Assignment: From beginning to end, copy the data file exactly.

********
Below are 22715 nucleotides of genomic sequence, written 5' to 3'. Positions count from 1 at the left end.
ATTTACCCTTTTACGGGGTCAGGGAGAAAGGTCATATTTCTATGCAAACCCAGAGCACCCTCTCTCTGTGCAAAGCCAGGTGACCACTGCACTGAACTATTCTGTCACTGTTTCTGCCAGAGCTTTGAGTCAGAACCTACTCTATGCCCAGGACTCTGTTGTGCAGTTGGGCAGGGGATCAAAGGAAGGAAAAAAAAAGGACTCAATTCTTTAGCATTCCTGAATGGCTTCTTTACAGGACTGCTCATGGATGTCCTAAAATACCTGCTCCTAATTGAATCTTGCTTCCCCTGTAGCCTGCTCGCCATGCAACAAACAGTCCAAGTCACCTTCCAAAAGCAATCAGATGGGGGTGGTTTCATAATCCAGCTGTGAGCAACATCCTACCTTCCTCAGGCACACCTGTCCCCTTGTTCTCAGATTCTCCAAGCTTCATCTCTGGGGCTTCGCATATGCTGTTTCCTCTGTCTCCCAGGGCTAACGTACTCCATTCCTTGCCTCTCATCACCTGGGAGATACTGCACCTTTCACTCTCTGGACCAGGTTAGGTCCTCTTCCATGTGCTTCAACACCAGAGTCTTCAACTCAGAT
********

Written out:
Below are 22715 nucleotides of genomic sequence, written 5' to 3'. Positions count from 1 at the left end.
ATTTACCCTTTTACGGGGTCAGGGAGAAAGGTCATATTTCTATGCAAACCCAGAGCACCCTCTCTCTGTGCAAAGCCAGGTGACCACTGCACTGAACTATTCTGTCACTGTTTCTGCCAGAGCTTTGAGTCAGAACCTACTCTATGCCCAGGACTCTGTTGTGCAGTTGGGCAGGGGATCAAAGGAAGGAAAAAAAAAGGACTCAATTCTTTAGCATTCCTGAATGGCTTCTTTACAGGACTGCTCATGGATGTCCTAAAATACCTGCTCCTAATTGAATCTTGCTTCCCCTGTAGCCTGCTCGCCATGCAACAAACAGTCCAAGTCACCTTCCAAAAGCAATCAGATGGGGGTGGTTTCATAATCCAGCTGTGAGCAACATCCTACCTTCCTCAGGCACACCTGTCCCCTTGTTCTCAGATTCTCCAAGCTTCATCTCTGGGGCTTCGCATATGCTGTTTCCTCTGTCTCCCAGGGCTAACGTACTCCATTCCTTGCCTCTCATCACCTGGGAGATACTGCACCTTTCACTCTCTGGACCAGGTTAGGTCCTCTTCCATGTGCTTCAACACCAGAGTCTTCAACTCAGAT